When asked if he would like to be referred to as a wide receiver or running back, Washington Redskins third-round pick and former Memphis University playmaker Antonio Gibson had a candid, straightforward response.
“I want to be referred to as a weapon,” Gibson said.
The No. 66 overall pick of the 2020 NFL draft obviously does not lack confidence, similar to Liberty University fourth-round pick Antonio Gandy-Golden (142 overall), who went to a smaller NCAA Division I FBS school.
“I definitely feel like I have had somewhat of a chip on my shoulder,” Gandy-Golden said. “The small school thing comes up a lot with me for some reason, even though I have produced. I just felt like I need to get my name as far as that goes. But I plan on coming into the league and playing right away, at least getting into the game and showing exactly what I can do. Whether it be at receiver or anything else.”
For Gibson, he had to tough it out for two years at East Central Community College in Decatur, Mississippi, before garnering the attention of Memphis. In comparison, Gandy-Golden did not go to an NCAA football powerhouse, being only the eighth player drafted in the school’s history.
“Basically, I could overcome anything I feel like,” Gibson said about transferring from community college to Memphis. “If you know about the JUCO route, it’s pretty tough. I’ve seen a lot of great athletes come and go. I mean to like, coming in and, like, gone in a week. I remember one, I won’t say his name, but he came in and simply because he was, like, ‘I miss my mom, I’m homesick.’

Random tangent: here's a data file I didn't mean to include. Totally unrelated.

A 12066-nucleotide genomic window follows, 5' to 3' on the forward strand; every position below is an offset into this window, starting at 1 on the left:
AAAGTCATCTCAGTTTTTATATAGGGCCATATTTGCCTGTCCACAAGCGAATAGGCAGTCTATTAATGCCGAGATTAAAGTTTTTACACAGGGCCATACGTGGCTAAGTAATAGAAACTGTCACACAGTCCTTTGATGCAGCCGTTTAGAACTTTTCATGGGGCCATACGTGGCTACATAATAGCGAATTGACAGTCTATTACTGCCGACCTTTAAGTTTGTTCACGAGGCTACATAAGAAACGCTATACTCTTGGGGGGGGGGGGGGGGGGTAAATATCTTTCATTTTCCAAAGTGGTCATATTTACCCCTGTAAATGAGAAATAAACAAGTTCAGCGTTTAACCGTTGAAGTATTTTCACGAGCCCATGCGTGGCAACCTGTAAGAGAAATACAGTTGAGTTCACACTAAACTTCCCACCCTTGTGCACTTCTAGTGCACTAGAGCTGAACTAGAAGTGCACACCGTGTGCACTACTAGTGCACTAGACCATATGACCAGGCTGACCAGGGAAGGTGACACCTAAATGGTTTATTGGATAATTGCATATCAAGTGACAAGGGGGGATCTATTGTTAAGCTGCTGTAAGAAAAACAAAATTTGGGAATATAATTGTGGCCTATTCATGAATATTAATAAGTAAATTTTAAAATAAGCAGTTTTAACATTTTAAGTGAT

“So it’s pretty tough out there, so I’ve learned from myself that I can overcome anything, just need the right mindset,” he said.
Gibson powered through the adversity, though, and was named to the MACJC First Team All-State South Offense in JUCO before playing for the Tigers. During his senior year at Memphis, the 6-2, 221-pound wideout had 38 receptions for 735 yards receiving for eight touchdowns and rushed for 369 yards and four touchdowns on the ground. He averaged a whopping 19.3 yards per reception and 11.2 yards per carry.
The selection of Gibson marks the second-highest draft pick from Memphis, trailing only behind former running back Richard Williams, who was drafted at No. 56 in 1983.
Though their routes to the NFL were not the most conventional, the two offensive threats cannot wait for second-year quarterback Dwayne Haskins to throw them the rock. The young gunslinger will now have two players with unique and versatile skillsets to build off his strong finish last season.
As for Gandy-Golden, he finished his career appearing in 45 games with 240 receptions for 3,814 yards and 33 touchdowns at Liberty. He was one of the most productive receivers in the country last season, totaling 79 receptions for 1,396 yards (17.7 avg.) and 10 touchdowns.
Both players share the same name, style of play, versatility, confidence, consistency and tenacity as they look to also share their success together.
“I have definitely talked to [Gibson] a good bit,” Gandy-Golden said. “We became pretty close at the combine I would say just from being so close with each other with everything we did. I was 17, and he was 18. It was kind of necessary, just to reach out and congratulate each other after the fact. And just voice how excited we are to be on the same team together.”